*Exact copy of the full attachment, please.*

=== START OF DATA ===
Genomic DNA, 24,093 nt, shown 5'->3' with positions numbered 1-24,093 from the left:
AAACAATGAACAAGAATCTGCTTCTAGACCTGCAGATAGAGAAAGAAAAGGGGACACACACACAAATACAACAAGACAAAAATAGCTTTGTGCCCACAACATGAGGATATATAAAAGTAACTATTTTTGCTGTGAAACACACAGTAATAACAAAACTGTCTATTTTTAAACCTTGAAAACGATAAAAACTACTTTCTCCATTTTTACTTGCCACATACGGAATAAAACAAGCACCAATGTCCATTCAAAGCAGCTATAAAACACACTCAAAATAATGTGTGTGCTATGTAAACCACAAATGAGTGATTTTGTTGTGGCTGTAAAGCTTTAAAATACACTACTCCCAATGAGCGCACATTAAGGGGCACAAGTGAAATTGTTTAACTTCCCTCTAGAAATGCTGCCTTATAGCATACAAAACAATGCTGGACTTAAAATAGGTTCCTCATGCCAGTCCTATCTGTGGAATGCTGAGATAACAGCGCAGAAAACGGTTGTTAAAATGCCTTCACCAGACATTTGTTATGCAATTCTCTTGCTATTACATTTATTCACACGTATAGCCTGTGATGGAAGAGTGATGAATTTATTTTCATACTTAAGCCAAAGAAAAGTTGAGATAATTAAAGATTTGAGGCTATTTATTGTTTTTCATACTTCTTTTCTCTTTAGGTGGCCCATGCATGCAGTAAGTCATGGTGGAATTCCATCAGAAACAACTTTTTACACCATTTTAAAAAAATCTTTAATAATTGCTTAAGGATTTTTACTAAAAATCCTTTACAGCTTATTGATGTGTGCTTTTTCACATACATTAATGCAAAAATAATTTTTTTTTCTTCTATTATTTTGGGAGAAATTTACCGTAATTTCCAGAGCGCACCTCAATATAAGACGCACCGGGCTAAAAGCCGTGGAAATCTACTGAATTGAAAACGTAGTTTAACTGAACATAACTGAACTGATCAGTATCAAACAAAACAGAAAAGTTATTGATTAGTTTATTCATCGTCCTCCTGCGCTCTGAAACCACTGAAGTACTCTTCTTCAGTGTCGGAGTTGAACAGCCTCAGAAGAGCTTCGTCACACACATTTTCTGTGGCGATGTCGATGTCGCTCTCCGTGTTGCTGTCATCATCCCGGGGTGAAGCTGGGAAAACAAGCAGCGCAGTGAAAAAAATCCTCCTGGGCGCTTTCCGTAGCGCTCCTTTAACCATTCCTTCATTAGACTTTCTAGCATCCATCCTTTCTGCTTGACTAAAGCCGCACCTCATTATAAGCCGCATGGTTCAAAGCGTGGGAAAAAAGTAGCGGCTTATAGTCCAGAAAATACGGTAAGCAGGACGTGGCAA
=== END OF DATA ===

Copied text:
Genomic DNA, 24,093 nt, shown 5'->3' with positions numbered 1-24,093 from the left:
AAACAATGAACAAGAATCTGCTTCTAGACCTGCAGATAGAGAAAGAAAAGGGGACACACACACAAATACAACAAGACAAAAATAGCTTTGTGCCCACAACATGAGGATATATAAAAGTAACTATTTTTGCTGTGAAACACACAGTAATAACAAAACTGTCTATTTTTAAACCTTGAAAACGATAAAAACTACTTTCTCCATTTTTACTTGCCACATACGGAATAAAACAAGCACCAATGTCCATTCAAAGCAGCTATAAAACACACTCAAAATAATGTGTGTGCTATGTAAACCACAAATGAGTGATTTTGTTGTGGCTGTAAAGCTTTAAAATACACTACTCCCAATGAGCGCACATTAAGGGGCACAAGTGAAATTGTTTAACTTCCCTCTAGAAATGCTGCCTTATAGCATACAAAACAATGCTGGACTTAAAATAGGTTCCTCATGCCAGTCCTATCTGTGGAATGCTGAGATAACAGCGCAGAAAACGGTTGTTAAAATGCCTTCACCAGACATTTGTTATGCAATTCTCTTGCTATTACATTTATTCACACGTATAGCCTGTGATGGAAGAGTGATGAATTTATTTTCATACTTAAGCCAAAGAAAAGTTGAGATAATTAAAGATTTGAGGCTATTTATTGTTTTTCATACTTCTTTTCTCTTTAGGTGGCCCATGCATGCAGTAAGTCATGGTGGAATTCCATCAGAAACAACTTTTTACACCATTTTAAAAAAATCTTTAATAATTGCTTAAGGATTTTTACTAAAAATCCTTTACAGCTTATTGATGTGTGCTTTTTCACATACATTAATGCAAAAATAATTTTTTTTTCTTCTATTATTTTGGGAGAAATTTACCGTAATTTCCAGAGCGCACCTCAATATAAGACGCACCGGGCTAAAAGCCGTGGAAATCTACTGAATTGAAAACGTAGTTTAACTGAACATAACTGAACTGATCAGTATCAAACAAAACAGAAAAGTTATTGATTAGTTTATTCATCGTCCTCCTGCGCTCTGAAACCACTGAAGTACTCTTCTTCAGTGTCGGAGTTGAACAGCCTCAGAAGAGCTTCGTCACACACATTTTCTGTGGCGATGTCGATGTCGCTCTCCGTGTTGCTGTCATCATCCCGGGGTGAAGCTGGGAAAACAAGCAGCGCAGTGAAAAAAATCCTCCTGGGCGCTTTCCGTAGCGCTCCTTTAACCATTCCTTCATTAGACTTTCTAGCATCCATCCTTTCTGCTTGACTAAAGCCGCACCTCATTATAAGCCGCATGGTTCAAAGCGTGGGAAAAAAGTAGCGGCTTATAGTCCAGAAAATACGGTAAGCAGGACGTGGCAA